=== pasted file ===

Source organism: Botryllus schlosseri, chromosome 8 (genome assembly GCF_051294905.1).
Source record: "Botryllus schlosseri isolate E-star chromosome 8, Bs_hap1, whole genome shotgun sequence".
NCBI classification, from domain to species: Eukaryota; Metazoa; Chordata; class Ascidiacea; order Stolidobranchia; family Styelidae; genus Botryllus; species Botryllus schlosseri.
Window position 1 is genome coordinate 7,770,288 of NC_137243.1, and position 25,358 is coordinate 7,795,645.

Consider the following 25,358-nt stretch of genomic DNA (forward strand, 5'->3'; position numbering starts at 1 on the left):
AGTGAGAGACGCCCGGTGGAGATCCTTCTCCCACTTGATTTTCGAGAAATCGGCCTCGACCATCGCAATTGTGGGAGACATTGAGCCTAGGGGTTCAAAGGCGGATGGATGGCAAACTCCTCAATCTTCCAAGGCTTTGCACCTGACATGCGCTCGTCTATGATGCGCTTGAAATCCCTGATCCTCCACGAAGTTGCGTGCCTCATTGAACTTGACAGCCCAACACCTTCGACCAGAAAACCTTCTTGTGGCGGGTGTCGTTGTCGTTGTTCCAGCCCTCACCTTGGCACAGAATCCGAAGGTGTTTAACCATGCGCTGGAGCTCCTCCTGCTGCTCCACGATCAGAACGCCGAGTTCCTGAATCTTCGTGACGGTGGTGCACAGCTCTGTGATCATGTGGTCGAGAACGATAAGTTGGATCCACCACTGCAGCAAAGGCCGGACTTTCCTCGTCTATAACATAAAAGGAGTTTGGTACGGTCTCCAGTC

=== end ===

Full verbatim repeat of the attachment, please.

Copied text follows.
Source organism: Botryllus schlosseri, chromosome 8 (genome assembly GCF_051294905.1).
Source record: "Botryllus schlosseri isolate E-star chromosome 8, Bs_hap1, whole genome shotgun sequence".
NCBI classification, from domain to species: Eukaryota; Metazoa; Chordata; class Ascidiacea; order Stolidobranchia; family Styelidae; genus Botryllus; species Botryllus schlosseri.
Window position 1 is genome coordinate 7,770,288 of NC_137243.1, and position 25,358 is coordinate 7,795,645.

Consider the following 25,358-nt stretch of genomic DNA (forward strand, 5'->3'; position numbering starts at 1 on the left):
AGTGAGAGACGCCCGGTGGAGATCCTTCTCCCACTTGATTTTCGAGAAATCGGCCTCGACCATCGCAATTGTGGGAGACATTGAGCCTAGGGGTTCAAAGGCGGATGGATGGCAAACTCCTCAATCTTCCAAGGCTTTGCACCTGACATGCGCTCGTCTATGATGCGCTTGAAATCCCTGATCCTCCACGAAGTTGCGTGCCTCATTGAACTTGACAGCCCAACACCTTCGACCAGAAAACCTTCTTGTGGCGGGTGTCGTTGTCGTTGTTCCAGCCCTCACCTTGGCACAGAATCCGAAGGTGTTTAACCATGCGCTGGAGCTCCTCCTGCTGCTCCACGATCAGAACGCCGAGTTCCTGAATCTTCGTGACGGTGGTGCACAGCTCTGTGATCATGTGGTCGAGAACGATAAGTTGGATCCACCACTGCAGCAAAGGCCGGACTTTCCTCGTCTATAACATAAAAGGAGTTTGGTACGGTCTCCAGTC